Sugandha Srivastav (15:10): You're completely right. I mean, this is the really interesting point that I wanna make because sometimes if you don't have electricity trading across the geographic length and breadth of India, what you then have to do, or what people end up doing, is either going off-grid and sometimes that means diesel generators, which are extremely polluting and quite expensive to run, right? Now you're exposed to the price of diesel, and we know that that price can fluctuate quite a lot. It can be extremely high, and that has two adverse consequences. One is [that] not everyone can get diesel. In fact, we know that the diesel generators go to the higher income groups within India. Two, it's harder for the grid to recover its revenues because now you've gone off-grid, and that's actually cannibalizing the grid's own business model. And third, actually diesel generators are extremely polluting.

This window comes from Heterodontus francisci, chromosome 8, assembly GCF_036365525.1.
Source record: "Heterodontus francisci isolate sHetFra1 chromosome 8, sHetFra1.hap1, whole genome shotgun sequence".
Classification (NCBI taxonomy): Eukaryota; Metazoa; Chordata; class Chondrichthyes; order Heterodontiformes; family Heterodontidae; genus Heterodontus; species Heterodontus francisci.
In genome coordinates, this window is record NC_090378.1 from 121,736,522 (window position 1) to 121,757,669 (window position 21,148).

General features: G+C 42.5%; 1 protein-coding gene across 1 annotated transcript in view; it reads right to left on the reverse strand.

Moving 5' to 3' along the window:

(16:14) Actually, because of this, the odd situation that you mentioned happens all the time. I mean, you even have it in the coal areas of Jharkhand, where you're right next to a coal mine. You're taking that coal to a local coal-fired power plant, and yet the village nearby still has this issue. This is what economists would say; it's a classic kind of failure because gains from trade, I mean, you can really have gains from trade, especially if you wanna take it one level deeper. The fact that India has one grid across a geographically diverse area is a huge strength because it means that we can have a diversity of energy resources ranging from hydro to wind energy in Tamil Nadu to huge amounts of solar in Rajasthan. This geographic diversity can smooth out the intermittency problem. So, it actually just helps to have a lot of uncorrelated generation on your power grid. But in order to tap into the full potential of that, we need to remove the barriers and enable the smooth flow of electrons between these geographic regions so that you don't have this odd situation that you just described in the Himalayas.